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Lake Erie huffs and puffs throughout bass tourney

09/29/2015, 12:00am EDT
By BY MATT MARKEY BLADE OUTDOORS EDITOR
Lake Erie huffs and puffs

Whitney Stephens of Waverly, Ohio, won the Bass Pro Shops Bassmaster Northern Open presented by Allstate on Lake Erie. which took place Sept. 24-26. Stephens had a three-day total of 65 pounds, 1 ounce. Stephens received $6,443 and also won a Triton 19Tr

SANDUSKY — Lake Erie exposed her fangs and made things tough on the 150 anglers competing in the Bass Pro Shops Bassmaster Northern Open late last week, as winds and waves dominated the three-day event.

Whitney Stephens of Waverly in southern Ohio took first place, relying on his bow-mounted fishfinder to pinpoint pods of smallmouth bass that were staging around rock piles in 23-28 feet of water, and using the rocks to protect them from the roily seas. Stephens said as the current pushed baitfish past the underwater structure, the bass were ready to ambush, and he placed his baits appropriately.

Stephens won with 65 pounds, 1 ounce of fish over the three days. Each pro is allowed to weigh in up to five fish each day, and all of the fish are released live back into the lake.

The field was culled to the top 12 anglers for the final day of competition on Saturday. Virginia native Jeff Lugar took second with 64 pounds, 8 ounces, while Jason Root of Fostoria was a very close third with 64 pounds, 7 ounces of bass.

Stephens, who finished 174th in the previous tournament in August on New York’s Oneida Lake, took the pounding, hourlong boat ride to Canadian waters each day and fished a number of different areas around Pelee Island. His fishing time was further limited by the relentless wind and the wave action, which made holding the boat in position beyond challenging.

“It was like starting over every day,” Stephens said, “because the wind made the current shift and reposition the bass.”

His electronics bailed him out, however, and allowed Stephens to locate the winning combination of baitfish, rock piles, and feeding smallmouth.

“I found the baitfish first, and the bass were nearby,” Stephens said. “It would have been nearly impossible to find them without the fishfinder.”

Drop shot rigs were the weapon of choice for Stephens and the other top finishers. Stephens said he used a ½-ounce VMC Tungsten weight and a size 1 Gamakatsu Split Shot/​Drop Shot hook. He alternated between a Z-Man Jerk Shadz, Jackall Crosstail Shad, and Gary Yamamoto Custom Baits Shad Shape Worm.

Stephens said his ice fishing experience taught him the value of using tungsten.

“What I found out is tungsten shows up better and is detected more clearly by an electronic graph,” Stephens said, adding that he made short pitches to the rocky areas and then trained his eyes on the screen to watch the presentation in high definition.

Stephens, who was in fifth place on Thursday and moved up to third on Friday, said his search for big smallmouth bass started and ended with the rock piles, where the active combination of baitfish and bass presented the type of opportunities he had hoped to find.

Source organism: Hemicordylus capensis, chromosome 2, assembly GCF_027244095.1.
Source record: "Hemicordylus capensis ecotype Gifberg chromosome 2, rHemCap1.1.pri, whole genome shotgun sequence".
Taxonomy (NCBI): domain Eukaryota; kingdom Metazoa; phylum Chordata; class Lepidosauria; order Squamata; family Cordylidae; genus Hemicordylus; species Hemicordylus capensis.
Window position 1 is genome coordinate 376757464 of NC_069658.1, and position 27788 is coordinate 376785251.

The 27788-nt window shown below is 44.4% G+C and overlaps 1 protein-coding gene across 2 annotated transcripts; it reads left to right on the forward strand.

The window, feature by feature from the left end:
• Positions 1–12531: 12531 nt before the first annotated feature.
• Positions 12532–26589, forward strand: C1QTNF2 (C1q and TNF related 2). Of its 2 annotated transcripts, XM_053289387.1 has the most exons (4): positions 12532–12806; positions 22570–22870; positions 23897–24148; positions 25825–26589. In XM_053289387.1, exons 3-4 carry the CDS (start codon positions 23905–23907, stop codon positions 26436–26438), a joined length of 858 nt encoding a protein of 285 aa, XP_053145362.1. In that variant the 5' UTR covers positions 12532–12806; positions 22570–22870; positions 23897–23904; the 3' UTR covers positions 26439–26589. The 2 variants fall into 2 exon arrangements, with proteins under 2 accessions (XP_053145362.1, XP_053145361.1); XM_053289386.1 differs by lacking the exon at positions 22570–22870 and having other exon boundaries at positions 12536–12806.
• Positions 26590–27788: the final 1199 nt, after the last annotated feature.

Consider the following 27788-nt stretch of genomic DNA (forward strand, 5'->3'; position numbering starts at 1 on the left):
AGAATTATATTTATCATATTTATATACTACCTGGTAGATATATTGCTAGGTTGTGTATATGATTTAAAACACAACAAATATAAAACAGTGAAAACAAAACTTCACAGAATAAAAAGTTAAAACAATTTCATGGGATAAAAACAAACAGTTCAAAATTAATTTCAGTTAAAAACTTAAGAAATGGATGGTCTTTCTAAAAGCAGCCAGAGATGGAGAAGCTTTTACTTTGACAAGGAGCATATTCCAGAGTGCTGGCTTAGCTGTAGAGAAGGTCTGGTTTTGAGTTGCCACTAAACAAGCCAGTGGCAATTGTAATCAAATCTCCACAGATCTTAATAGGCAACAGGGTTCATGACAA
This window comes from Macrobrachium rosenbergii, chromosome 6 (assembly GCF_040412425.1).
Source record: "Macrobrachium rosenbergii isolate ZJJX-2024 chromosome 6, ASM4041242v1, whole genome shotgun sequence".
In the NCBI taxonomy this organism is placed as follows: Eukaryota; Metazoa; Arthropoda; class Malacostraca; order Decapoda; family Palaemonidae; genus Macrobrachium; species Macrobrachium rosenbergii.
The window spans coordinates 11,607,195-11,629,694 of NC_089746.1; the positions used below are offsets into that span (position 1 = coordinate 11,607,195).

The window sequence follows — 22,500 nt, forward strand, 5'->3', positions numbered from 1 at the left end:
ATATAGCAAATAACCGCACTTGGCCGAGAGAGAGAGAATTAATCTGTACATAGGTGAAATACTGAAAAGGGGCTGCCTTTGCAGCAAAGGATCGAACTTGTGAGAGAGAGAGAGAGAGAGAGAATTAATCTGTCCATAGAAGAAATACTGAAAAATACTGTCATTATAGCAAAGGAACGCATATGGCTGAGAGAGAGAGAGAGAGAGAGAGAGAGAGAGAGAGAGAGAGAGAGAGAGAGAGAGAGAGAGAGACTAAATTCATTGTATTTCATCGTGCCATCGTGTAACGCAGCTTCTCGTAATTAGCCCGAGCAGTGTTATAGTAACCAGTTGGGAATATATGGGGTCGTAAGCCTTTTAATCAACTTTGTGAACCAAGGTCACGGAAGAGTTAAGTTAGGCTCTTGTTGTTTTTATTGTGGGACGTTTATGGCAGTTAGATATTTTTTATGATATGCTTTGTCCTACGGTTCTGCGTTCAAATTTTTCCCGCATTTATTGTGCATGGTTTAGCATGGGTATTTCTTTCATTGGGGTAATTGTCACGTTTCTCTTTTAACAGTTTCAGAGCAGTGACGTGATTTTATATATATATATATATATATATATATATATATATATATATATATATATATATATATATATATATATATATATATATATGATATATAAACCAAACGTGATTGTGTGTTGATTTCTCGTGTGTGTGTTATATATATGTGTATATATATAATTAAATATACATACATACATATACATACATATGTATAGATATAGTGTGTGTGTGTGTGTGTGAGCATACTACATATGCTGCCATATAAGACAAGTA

The championship brought Stephens a check for $6,443 and a fully tricked-out Triton 19TrX boat, a Mercury 200 Pro XS outboard, and a custom trailer — a package valued at $45,000. The big bonus is that the win gives him an automatic berth in the 2016 GEICO Bassmaster Classic on Oklahoma’s Grand Lake.

Derek Remitz from Alabama had the lead in the Lake Erie event after the second day, making a bruising 50-minute boat ride to his preferred fishing waters — a large shoal in the open lake — where the battle with the wind intensified.

“I don’t like to drift, but it was the only way to stay on my area,” said Reitz, who finished 10th in the final standings. “The wind is too strong to stay precisely on top of my spots using the trolling motor.”

Friday’s second-place angler, Pete Gluszek of New Jersey, chose to make another hourlong boat ride across the rough lake to fish the tailwaters of the Detroit River. He said he found “an unbelievable amount of baitfish” at the site, pushed there by the river’s potent current that supplies 80-90 percent of the water that enters western Lake Erie.

Despite its feisty behavior and the run it created at area pharmacies for motion sickness preventatives Dramamine and scopalomine patches, Lake Erie ultimately wowed them with her wealth of big fish. First day leader David Reault of Livonia, Mich., averaged better than five pounds per fish on Thursday, checking in his five-fish limit that weighed 25 pounds, 9 ounces.

The pros and their amateur co-angler boatmates, who were limited to three fish each day, weighed in 838 bass that weighed 2,784 pounds on the first day of the event. Day two produced 692 fish for the scales, and 2,370 more pounds of bass.

As one would expect on Lake Erie, most of the fish were smallmouth bass, with just a few largemouth brought in by anglers who chose not to challenge the rough seas and instead opted to fish the more protected waters of Sandusky Bay and other nearshore areas.

Nineteen of the pros averaged at least four pounds of fish for the catch on the opening day of the event, with 10 additional pros just under that mark.

Contact Blade outdoors editor Matt Markey at: mmarkey@theblade.com or 419-724-6068.

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